Why not dwibiascorrect -fsl option for FBA?

preprocessing

#1

Hi, I would like to know the reason behind the advice of not using the -fsl option (i.e. using FAST) for dwibiascorrect when doing Fixel-Based Analysis. Thanks!


#2

Main reason, as far as I know, is simply that -ants works better (search for ‘fast’ on this forum to find other threads that go into this).

Also, bear in mind that if you use MSMT-CSD (in the dwi2fod call), you’ll be encouraged to also use mtnormalise to remove any remaining bias field and for intensity normalisation.


#3

Ok, I see. Interestingly FAST is working better for my dataset than N4, hence I asked. Although I can probably get better results if I play around with the N4 options.
Thanks for the advice about MSMT-CSD.


#4

Well, ehm, not exactly…

That’s perfectly possible. Bias field correction entirely depends on all parameters you set in the method(s) to correct for it. So when you’re seeing this, it’s just because of the defaults of either method, relative to what’s best for your data.

Without a doubt.

If you’re following the multi-tissue pipeline, you can rest assured that mtnormalise will fix whatever was not fixed yet.

But coming back to…

So that’s actually not the reason (nor per se the fact). The problem with the fast-driven method is that is only corrects the bias field within the supplied brain mask. However, about (almost) the only reason (especially in the multi-tissue pipeline) we still have dwibiascorrect at that stage (even though mtnormalise fixes stuff anyway), is that it can help with brain mask estimation (i.e. dwi2mask in a later step). But when dwibiascorrect with the fast-based approach works within a temporary suboptimal mask, it’ll introduce a sharp entirely artificial boundary between corrected and uncorrected data in your images. This will either undermine the subsequent, intended-to-be-better, mask estimation; or even worse, that sharp artificial boundary will be within your new mask, and subsequent analysis. mtnormalise can’t magically fix such random jumps in intensity down the track either.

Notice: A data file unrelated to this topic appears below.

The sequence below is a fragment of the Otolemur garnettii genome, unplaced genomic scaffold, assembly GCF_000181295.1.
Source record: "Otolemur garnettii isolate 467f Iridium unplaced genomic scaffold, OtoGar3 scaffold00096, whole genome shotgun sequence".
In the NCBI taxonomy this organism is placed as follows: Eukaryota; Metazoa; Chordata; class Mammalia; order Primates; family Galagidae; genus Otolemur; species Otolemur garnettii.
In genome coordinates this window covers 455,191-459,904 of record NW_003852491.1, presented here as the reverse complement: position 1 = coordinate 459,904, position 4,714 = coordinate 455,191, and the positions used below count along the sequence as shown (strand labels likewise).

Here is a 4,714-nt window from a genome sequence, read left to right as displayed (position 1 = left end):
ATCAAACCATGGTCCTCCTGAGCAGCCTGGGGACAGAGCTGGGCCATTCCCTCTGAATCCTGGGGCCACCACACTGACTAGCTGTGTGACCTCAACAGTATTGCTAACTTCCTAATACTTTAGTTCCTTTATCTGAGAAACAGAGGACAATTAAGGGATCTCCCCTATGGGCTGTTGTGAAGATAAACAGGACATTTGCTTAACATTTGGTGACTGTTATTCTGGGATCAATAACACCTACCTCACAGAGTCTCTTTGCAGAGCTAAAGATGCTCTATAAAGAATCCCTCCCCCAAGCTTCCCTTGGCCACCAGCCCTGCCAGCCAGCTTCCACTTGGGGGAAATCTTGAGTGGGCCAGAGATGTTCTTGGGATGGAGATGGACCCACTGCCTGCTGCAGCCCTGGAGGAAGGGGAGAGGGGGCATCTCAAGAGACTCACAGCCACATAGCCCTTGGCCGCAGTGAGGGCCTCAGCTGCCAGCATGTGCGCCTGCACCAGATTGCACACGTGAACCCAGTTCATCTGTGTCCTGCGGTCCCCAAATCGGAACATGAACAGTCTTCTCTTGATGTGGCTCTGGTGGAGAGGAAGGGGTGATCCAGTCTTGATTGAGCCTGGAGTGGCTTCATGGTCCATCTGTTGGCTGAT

So essentially, the fast-based approach is simply fundamentally incompatible with that pipeline as it stands. (and that’s why it’s so explicitly stated in the documentation). For many other similar pipelines, the same would be true; which is why I argued in the past to get rid of that bias field correction method altogether in the code: I’ve seen several users get very wrong analysis results because they’re not entirely clear on this property of that method. And, as you say, @Julio_Villalon, you can almost certainly get a similar accuracy of bias field estimation from the ANTs-based method by setting the parameters appropriately for your data.